A Māori powerlifter takes centre stage at Berlin Special Olympics
Public Interest Journalism funded through NZ On Air
A Māori powerlifter from Invercargill is living up to her ambitions, taking the stage at the Special Olympics World Summer Games in Berlin.
The powerlifting series is underway and lifter Lynett Williams (30) from Ngai Tūhoe is aiming to do her very best as she enters competition mode.
It is the world's largest inclusive event for people with intellectual disabilities, and Williams plans to meet her ultimate goal, which is “to have fun and compete.”
Over 7000 athletes from 190 countries are competing in 26 sports in Berlin.
Williams is competing alongside 38 other athletes from New Zealand in nine sports.
She’s reminding everyone to support the New Zealand athletes by following them on social media and supporting them from a distance.
Williams says she’s excited to “meet new people and be part of a big team” as well as to do her best in her own sport.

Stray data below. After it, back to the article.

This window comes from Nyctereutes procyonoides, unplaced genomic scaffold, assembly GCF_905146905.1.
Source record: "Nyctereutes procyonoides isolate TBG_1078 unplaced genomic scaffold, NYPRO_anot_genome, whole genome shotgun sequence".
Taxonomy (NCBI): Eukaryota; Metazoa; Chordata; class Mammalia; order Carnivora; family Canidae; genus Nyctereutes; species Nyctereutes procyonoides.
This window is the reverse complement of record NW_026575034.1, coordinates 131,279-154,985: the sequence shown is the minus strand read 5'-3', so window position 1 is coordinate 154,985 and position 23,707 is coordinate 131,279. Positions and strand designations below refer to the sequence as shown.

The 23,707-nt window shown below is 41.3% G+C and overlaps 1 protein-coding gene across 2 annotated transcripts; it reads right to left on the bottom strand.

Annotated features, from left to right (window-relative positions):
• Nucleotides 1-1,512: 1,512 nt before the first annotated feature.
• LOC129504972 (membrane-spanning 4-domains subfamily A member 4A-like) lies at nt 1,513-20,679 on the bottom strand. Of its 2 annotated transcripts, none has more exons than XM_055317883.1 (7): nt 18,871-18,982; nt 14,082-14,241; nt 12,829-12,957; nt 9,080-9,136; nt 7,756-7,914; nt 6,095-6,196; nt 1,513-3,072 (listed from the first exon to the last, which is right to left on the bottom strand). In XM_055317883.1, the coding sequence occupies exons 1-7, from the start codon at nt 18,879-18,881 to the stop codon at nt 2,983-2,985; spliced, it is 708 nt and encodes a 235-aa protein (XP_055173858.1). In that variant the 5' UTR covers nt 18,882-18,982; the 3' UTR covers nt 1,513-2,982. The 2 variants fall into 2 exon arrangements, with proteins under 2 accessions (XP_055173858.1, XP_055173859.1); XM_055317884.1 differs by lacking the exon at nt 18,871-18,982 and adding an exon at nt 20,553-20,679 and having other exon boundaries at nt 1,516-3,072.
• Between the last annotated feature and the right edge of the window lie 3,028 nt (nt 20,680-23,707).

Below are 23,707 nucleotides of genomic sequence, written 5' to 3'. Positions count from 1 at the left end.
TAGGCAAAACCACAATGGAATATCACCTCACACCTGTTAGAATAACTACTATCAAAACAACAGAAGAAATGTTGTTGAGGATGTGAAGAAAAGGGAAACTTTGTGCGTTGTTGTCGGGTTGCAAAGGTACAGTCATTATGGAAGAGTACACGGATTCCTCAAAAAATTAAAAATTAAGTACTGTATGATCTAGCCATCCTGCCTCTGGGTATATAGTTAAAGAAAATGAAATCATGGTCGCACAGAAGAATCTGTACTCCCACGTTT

Williams started powerlifting eight years ago; her personal best is currently lifting a 50kg squat, 45kg bench, and 110kg deadlifts.
Powerlifting Head Coach Sonia Manaena says the challenges Lynett faced were “huge” leading up to these games.
“Lynett had so many people in her ear 24/7 giving advice, but it weighed heavy at times. We both pushed through that at training focusing only on lifting, and Lynett’s happy place in lifting is the ‘deadlift’, the most head-clearing technic and body strength challenge.”
She says how Williams' path to the games was a long progress but her passion kept her motivated.
“Her dream was to represent Special Olympics New Zealand at the World Games. She set goals with me and trained strongly to achieve these goals.”
Williams attributes her success to her team, colleagues, and coach Sonia Manaena.
Manaena says as her coach; it has been a life lesson.
“Enjoying meeting people like Lynett Williams; it’s wonderful to be a part of her achieving and experiencing the best that Lynett can be.”
Head of Delegation Rowena Massey says athletes are embracing the spotlight at the games.
Massey says that anyone in the squad can potentially win a medal but to “keep an eye on our powerlifters.”
“You just feel that these World Summer Games are next level. Whatever the results, this will all be life-changing for our athletes.”
Massey is encouraging everyone to overcome obstacles and challenges with the support of others.
“Competing in sport enables our athletes to smash through that glass ceiling and truly show what people can achieve when given the opportunity to shine!”
Hero Image: Lynett Williams in training. Photo / Supplied